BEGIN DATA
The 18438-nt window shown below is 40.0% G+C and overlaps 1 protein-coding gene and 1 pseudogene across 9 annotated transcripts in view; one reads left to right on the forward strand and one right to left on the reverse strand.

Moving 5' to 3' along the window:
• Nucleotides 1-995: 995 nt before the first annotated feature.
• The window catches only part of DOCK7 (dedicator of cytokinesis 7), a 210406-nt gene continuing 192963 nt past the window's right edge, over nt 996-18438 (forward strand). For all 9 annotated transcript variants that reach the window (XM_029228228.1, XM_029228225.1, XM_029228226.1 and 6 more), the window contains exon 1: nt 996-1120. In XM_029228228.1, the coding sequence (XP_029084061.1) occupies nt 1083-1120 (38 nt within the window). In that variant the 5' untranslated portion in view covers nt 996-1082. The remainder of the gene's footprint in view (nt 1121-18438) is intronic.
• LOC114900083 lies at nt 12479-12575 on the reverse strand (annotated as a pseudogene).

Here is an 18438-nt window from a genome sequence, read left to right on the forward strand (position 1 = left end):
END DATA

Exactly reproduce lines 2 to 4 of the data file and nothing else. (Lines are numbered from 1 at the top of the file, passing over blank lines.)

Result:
Moving 5' to 3' along the window:
• Nucleotides 1-995: 995 nt before the first annotated feature.
• The window catches only part of DOCK7 (dedicator of cytokinesis 7), a 210406-nt gene continuing 192963 nt past the window's right edge, over nt 996-18438 (forward strand). For all 9 annotated transcript variants that reach the window (XM_029228228.1, XM_029228225.1, XM_029228226.1 and 6 more), the window contains exon 1: nt 996-1120. In XM_029228228.1, the coding sequence (XP_029084061.1) occupies nt 1083-1120 (38 nt within the window). In that variant the 5' untranslated portion in view covers nt 996-1082. The remainder of the gene's footprint in view (nt 1121-18438) is intronic.